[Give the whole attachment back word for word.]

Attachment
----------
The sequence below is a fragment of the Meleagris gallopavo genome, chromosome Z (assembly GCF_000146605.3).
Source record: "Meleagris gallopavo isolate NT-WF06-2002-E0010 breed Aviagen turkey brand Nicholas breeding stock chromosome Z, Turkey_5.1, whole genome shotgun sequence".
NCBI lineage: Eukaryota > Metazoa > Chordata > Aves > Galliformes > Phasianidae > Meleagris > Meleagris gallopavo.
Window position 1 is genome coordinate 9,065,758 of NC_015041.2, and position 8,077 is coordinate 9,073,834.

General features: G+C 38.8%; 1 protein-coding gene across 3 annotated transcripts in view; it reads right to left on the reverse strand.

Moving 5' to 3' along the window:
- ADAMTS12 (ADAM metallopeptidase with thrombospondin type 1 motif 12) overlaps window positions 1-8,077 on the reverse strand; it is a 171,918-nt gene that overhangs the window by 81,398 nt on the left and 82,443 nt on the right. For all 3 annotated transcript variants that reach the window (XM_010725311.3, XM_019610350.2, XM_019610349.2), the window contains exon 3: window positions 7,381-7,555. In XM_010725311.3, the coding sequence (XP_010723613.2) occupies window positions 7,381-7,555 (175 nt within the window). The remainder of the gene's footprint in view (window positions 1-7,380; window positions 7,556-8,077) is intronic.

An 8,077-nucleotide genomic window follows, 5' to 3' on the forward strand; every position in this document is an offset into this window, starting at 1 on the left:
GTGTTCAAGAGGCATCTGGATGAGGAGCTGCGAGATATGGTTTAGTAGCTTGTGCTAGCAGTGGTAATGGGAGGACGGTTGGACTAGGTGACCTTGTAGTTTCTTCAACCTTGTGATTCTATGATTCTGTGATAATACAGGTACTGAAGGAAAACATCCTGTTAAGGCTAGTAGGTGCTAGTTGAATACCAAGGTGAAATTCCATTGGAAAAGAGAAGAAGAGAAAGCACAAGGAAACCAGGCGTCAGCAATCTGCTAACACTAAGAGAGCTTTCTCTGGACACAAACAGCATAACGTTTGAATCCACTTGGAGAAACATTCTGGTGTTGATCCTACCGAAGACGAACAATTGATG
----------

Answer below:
The sequence below is a fragment of the Meleagris gallopavo genome, chromosome Z (assembly GCF_000146605.3).
Source record: "Meleagris gallopavo isolate NT-WF06-2002-E0010 breed Aviagen turkey brand Nicholas breeding stock chromosome Z, Turkey_5.1, whole genome shotgun sequence".
NCBI lineage: Eukaryota > Metazoa > Chordata > Aves > Galliformes > Phasianidae > Meleagris > Meleagris gallopavo.
Window position 1 is genome coordinate 9,065,758 of NC_015041.2, and position 8,077 is coordinate 9,073,834.

General features: G+C 38.8%; 1 protein-coding gene across 3 annotated transcripts in view; it reads right to left on the reverse strand.

Moving 5' to 3' along the window:
- ADAMTS12 (ADAM metallopeptidase with thrombospondin type 1 motif 12) overlaps window positions 1-8,077 on the reverse strand; it is a 171,918-nt gene that overhangs the window by 81,398 nt on the left and 82,443 nt on the right. For all 3 annotated transcript variants that reach the window (XM_010725311.3, XM_019610350.2, XM_019610349.2), the window contains exon 3: window positions 7,381-7,555. In XM_010725311.3, the coding sequence (XP_010723613.2) occupies window positions 7,381-7,555 (175 nt within the window). The remainder of the gene's footprint in view (window positions 1-7,380; window positions 7,556-8,077) is intronic.

An 8,077-nucleotide genomic window follows, 5' to 3' on the forward strand; every position in this document is an offset into this window, starting at 1 on the left:
GTGTTCAAGAGGCATCTGGATGAGGAGCTGCGAGATATGGTTTAGTAGCTTGTGCTAGCAGTGGTAATGGGAGGACGGTTGGACTAGGTGACCTTGTAGTTTCTTCAACCTTGTGATTCTATGATTCTGTGATAATACAGGTACTGAAGGAAAACATCCTGTTAAGGCTAGTAGGTGCTAGTTGAATACCAAGGTGAAATTCCATTGGAAAAGAGAAGAAGAGAAAGCACAAGGAAACCAGGCGTCAGCAATCTGCTAACACTAAGAGAGCTTTCTCTGGACACAAACAGCATAACGTTTGAATCCACTTGGAGAAACATTCTGGTGTTGATCCTACCGAAGACGAACAATTGATG